Week Nine: Photographic Arts and Sciences
Tuesday: (May 28): Chronophotography and Composite Photographs
Reading: primary source reading from Francis Galton.
"Composite Portraits" (1879)
Thursday: (May 30): Evidence and Observation
Reading: Kelley Wilder, “Visualizing Radiation: The Photographs of Henri Becquerel,” pp. 347-368 in Daston and Lunbeck (eds.), Histories
of Scientific Observation (2011).
Week Eight: Darwin and Victorian Visual Culture
Tuesday: (May 21) Naturalizing Beauty and Form
Reading: Grant Allen, "Aesthetic Evolution in Man." Mind, (1881)
PRINT & READ
(Optional) Jonathan Smith, “Darwin’s Plants,” pp. 137-165 in Charles
Darwin and Victorian Visual Culture (2006).
*Paper Two DUE in class
Thursday: (May 23) Visualizing Natural Selection
No Reading BUT spend at least an hour exploring the Endless Forms Exhibition Website and take notes as you do:
Week Seven: Scientific Visualization in the 19th Century
Tuesday: (May 14) Geology and the Depiction of Deep Time
Reading: Introduction to Rebecca Bedell, The Anatomy of Nature: Geology and American Landscape Painting, 1825-1875. New Jersey: Princeton University Press, 2002.
Thursday: (May 16) Burke Museum, meet inside the West entrance.
No reading, but, Paper Two is due at beginning of class OR
First draft of term paper for those taking the course with the “W”
Week Six: Humboldtian Science
Tuesday: (May 7) Alexander von Humboldt and “the Cosmos."
Reading: Selected excerpts from Humboldt’s Cosmos (IN CLASS READING)
*Thesis statement and outline due for those taking the course with the “W” option.
Thursday: (May 9) The Physiognomic Enterprise.
Reading: Anne Marie Claire Godlewska, “From Enlightenment Vision to Modern Science? Humboldt’s Visual Thinking,” in Livingstone and Withers (eds.), Geography and Enlightenment. Chicago: University of Chicago Press, (1999).
Week Five: Enlightenment Science: Collecting and Classifying Nature’s Order
Tuesday: (April 30) Travelling Artists on Voyages of Discovery
Reading: Claudio Greppi, “’On the Spot’: Traveling Artists and the Iconographic Inventory of the World, 1769-1859,” pp. 23-42 in Felix Driver and Luciana Martins (eds.), Tropical Visions in an Age of Empire.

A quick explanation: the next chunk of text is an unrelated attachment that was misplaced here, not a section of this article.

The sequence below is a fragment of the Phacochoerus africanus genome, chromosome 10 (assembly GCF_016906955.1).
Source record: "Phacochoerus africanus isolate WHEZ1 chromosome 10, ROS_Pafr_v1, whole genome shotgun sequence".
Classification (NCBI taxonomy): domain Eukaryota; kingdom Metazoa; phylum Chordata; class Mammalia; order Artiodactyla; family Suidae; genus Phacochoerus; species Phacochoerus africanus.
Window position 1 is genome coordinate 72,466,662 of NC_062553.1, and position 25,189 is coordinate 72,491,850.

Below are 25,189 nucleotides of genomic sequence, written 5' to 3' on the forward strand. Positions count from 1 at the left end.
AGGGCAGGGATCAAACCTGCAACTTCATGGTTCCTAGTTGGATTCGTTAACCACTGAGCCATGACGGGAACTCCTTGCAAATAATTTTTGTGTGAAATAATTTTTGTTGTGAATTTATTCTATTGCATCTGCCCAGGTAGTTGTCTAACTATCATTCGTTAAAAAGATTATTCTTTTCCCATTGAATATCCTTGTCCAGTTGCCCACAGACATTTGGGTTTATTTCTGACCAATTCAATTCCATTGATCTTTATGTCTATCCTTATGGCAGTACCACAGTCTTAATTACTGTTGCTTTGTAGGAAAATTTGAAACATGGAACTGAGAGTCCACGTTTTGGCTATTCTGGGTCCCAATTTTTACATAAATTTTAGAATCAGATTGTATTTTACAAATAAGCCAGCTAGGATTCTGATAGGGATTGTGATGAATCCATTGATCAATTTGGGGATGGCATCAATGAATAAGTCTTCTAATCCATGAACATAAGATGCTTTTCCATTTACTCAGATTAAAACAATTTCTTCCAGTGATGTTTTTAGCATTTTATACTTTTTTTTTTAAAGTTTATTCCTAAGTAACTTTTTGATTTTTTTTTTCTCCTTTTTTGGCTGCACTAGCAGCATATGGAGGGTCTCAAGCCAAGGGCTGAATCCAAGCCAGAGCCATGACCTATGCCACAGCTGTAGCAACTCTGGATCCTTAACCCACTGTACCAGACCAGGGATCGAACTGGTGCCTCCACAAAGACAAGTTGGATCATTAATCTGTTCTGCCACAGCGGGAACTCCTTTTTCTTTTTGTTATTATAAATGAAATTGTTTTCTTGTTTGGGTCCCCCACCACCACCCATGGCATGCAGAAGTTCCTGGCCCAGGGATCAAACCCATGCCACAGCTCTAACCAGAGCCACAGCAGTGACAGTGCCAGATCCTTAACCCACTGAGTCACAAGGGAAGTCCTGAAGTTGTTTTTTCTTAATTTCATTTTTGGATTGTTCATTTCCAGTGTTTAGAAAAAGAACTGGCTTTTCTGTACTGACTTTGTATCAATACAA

Thursday: (May 2) Midterm Examination
Week Four: Making Knowledge in Early Modern Europe
Tuesday: (April 23) Alchemy and Chemical Knowledge
*Paper 1 due at beginning of class OR one-page abstract of paper topic with preliminary references for those taking the course with the “W” option.
Thursday: (April 25) Fireworks
Reading: Simon Werrett, “Explosive Affinities: Pyrotechnic Knowledge in Early Modern Europe,” pp. 68-89, in Pamela H. Smith and Benjamin Schmidt (eds.) Making Knowledge in Early Modern Europe: Practices, Objects, and Texts, 1400-1800. Chicago: University of Chicago Press, 2007.
Week Three: Observing and Displaying Nature in Early Modern Europe
Tuesday: (April 16): Galileo’s Telescope
Reading: “Galileo’s ‘Perspective Tube’,” pp. 151-167, in Samuel Y. Edgerton, The Mirror, the Window, and the Telescope:
How Renaissance Linear Perspective Changed Our Vision of the Universe. Ithaca and London: Cornell University Press,
Thursday: (April 18): Commerce, Science, and Art
Reading: Paula Findlen, “Inventing Nature: Commerce, Art, and Science in the Early Modern Cabinet of Curiosities,” pp. 297-323, from Pamela H. Smith and Paula Findlen (eds.) Merchants and Marvels: Commerce, Science, and Art in Early Modern Europe. New York and London: Routledge, 2002.
Week Two: Renaissance Art and Science
Tuesday: Knowing and Representing Nature
Reading: Alberti, On Painting (entire text)
Thursday: Leonardo da Vinci and the "Renaissance Man"
Reading: Tom O'Neill, "Lady with a Secret." National Geographic, Feb. 2012
Explore for at least an hour: "Universal Leonardo": http://www.universalleonardo.org
Week One: Introduction
Tuesday: What is Science, What is Art?
Thursday: Linear Perspective
Reading: Kemp's intro to Leon Battista Alberti, On Painting. pp. 1-26